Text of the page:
The radio will give communities a forum to express themselves and provide the listeners with an alternative voice. Community stations ‘narrow-cast’ to specific groups and are responsive to the community’s expressed needs and priorities.
The Director of Jesuit Communications, Gift Mambipiri, has high hopes that since Zanu (PF) is now firmly ensconced in government it will feel secure enough to open the airwaves for new players soon, and no longer threatened by people’s aspirations and alternative views.
Mambipiri said the community radio idea had been on the cards since 2004 and the church drew inspiration from the recent spirit of trust and goodwill shown by the new Zanu (PF) Minister of Media, Information and Broadcasting Services, Jonathan Moyo.
The church would hold an all stakeholders meeting on October 31 to define the colours of the radio station.
Under the new plan, many voices from remote areas would have an opportunity to be heard. But all that depends on whether the government grants the station a licence, especially after Moyo hinted that space might only be available in 2015. The minister recently said there was a possibility for 40 more radio stations after the country had digitalised its radio frequencies by 2015.
Chiyedza community radio would provide a platform for dialogue to all those with ‘Ubuntu’ such as childrens’ homes and would focus on subjects such as allocation of resources, developmental issues, religious and moral issues and social justice.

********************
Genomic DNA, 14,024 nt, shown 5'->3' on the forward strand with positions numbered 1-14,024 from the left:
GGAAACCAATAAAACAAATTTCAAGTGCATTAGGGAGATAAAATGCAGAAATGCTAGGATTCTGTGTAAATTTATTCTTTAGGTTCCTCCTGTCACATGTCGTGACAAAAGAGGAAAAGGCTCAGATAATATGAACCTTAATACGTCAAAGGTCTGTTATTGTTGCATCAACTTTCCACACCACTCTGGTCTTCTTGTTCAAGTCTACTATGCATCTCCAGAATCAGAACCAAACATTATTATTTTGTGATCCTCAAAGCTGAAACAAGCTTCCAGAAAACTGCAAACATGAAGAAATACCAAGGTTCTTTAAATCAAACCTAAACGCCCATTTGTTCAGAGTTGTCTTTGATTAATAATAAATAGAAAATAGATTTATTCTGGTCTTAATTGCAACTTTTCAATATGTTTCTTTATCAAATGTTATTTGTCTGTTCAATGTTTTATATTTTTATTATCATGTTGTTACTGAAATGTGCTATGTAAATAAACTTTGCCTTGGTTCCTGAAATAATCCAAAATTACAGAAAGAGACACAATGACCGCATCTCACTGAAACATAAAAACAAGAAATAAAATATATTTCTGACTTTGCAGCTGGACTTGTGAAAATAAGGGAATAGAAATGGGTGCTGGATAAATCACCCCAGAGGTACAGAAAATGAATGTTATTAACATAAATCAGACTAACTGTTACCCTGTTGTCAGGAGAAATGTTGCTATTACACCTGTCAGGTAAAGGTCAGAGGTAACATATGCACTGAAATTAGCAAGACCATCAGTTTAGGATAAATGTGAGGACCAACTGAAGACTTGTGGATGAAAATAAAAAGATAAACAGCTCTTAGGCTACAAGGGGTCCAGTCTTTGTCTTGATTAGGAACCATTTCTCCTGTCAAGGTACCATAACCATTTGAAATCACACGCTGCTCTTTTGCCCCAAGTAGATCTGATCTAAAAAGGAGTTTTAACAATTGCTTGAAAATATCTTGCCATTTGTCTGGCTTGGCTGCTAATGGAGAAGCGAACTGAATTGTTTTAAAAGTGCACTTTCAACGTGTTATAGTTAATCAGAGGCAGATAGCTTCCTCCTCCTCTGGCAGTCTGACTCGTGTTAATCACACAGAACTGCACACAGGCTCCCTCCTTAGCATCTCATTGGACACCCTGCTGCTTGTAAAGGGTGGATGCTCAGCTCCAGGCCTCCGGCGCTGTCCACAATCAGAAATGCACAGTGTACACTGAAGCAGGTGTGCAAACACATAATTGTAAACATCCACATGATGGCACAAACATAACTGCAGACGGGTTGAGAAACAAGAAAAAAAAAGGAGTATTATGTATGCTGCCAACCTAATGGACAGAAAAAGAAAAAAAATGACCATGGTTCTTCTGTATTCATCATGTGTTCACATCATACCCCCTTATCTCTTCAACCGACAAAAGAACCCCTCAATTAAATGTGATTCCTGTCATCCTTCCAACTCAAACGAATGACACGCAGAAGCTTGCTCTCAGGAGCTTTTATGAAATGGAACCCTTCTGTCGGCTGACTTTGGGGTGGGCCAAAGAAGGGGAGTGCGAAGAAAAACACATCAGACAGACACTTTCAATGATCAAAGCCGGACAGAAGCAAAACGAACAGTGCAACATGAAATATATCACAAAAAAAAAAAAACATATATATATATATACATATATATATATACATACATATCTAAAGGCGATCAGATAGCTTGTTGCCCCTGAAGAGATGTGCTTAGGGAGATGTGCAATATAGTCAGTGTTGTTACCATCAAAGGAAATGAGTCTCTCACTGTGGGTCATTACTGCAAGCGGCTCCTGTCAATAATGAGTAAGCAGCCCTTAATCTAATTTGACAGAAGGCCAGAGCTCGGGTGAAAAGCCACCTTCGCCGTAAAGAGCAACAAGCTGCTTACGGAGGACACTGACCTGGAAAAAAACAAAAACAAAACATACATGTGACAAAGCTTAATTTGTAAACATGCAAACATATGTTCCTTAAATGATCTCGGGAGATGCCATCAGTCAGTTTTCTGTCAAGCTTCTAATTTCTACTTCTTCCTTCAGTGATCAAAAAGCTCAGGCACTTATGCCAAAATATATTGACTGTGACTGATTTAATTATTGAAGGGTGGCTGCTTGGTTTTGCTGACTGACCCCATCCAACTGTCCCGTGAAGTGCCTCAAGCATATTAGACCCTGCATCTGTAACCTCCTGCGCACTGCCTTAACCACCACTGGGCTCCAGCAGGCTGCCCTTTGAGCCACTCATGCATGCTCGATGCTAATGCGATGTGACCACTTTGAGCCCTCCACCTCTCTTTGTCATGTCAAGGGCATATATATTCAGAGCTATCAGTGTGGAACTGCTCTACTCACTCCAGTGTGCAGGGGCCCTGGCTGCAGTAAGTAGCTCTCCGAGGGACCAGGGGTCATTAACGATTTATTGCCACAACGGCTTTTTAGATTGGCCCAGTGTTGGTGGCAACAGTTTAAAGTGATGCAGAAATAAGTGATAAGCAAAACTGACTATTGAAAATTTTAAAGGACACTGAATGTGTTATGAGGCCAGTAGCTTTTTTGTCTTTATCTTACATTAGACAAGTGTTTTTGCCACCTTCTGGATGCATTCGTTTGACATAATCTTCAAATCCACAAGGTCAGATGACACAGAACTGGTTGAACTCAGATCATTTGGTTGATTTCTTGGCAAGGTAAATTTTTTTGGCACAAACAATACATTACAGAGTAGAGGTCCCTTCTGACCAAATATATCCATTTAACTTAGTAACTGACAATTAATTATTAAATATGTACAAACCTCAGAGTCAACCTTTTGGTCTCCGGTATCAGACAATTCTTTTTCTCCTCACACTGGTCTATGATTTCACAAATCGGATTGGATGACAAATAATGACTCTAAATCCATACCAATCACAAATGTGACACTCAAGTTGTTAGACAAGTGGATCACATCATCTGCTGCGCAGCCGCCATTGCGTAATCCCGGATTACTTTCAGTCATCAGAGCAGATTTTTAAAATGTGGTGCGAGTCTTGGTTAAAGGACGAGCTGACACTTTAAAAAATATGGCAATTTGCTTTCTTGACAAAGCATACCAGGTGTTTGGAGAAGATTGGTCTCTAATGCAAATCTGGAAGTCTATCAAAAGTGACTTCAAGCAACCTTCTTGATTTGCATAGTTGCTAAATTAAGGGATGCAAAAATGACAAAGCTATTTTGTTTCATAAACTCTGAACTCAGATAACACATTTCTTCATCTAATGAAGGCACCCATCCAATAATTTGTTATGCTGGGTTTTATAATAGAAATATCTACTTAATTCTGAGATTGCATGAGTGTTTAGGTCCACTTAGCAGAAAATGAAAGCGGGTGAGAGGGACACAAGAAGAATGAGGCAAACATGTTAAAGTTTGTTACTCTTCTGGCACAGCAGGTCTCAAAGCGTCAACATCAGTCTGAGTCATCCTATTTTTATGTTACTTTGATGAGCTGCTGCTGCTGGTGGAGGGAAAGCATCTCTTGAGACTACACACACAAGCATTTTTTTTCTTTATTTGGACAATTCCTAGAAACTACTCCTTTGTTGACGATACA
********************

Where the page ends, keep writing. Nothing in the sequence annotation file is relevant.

However, Fr Nigel Johnson, an ardent advocate for community radios, was pessimistic about the project. He told The Zimbabwean that Zimbabwe’s frequency modulation facilities had room for a number of new broadcast players, but government lacked the willingness to accommodate alternative voices.
“Prospects for community radio in Zimbabwe remain impossible as the projects depend on the willingness of individuals in government such as Jonathan Moyo, George Charamba (permanent secretary in Moyo’s ministry) and Tafataona Mahoso, who chairs the Broadcasting Authority Zimbabwe,” he said.
Johnson vowed to continue fighting for liberalisation of airwaves, and said digitalisation would make things better since the FM with its current capacity could accommodate all interested new players.
He attributed official unwillingness to free the airwaves to fears of unleashing the expression of opinions critical of government shortcomings.
He attributed the survival of Radio Dialogue in Bulawayo over the last decade to its non-partisan stance and said Radio Chiyedza would be purely Catholic and had no political interests in order to maintain its credibility.Post published in: News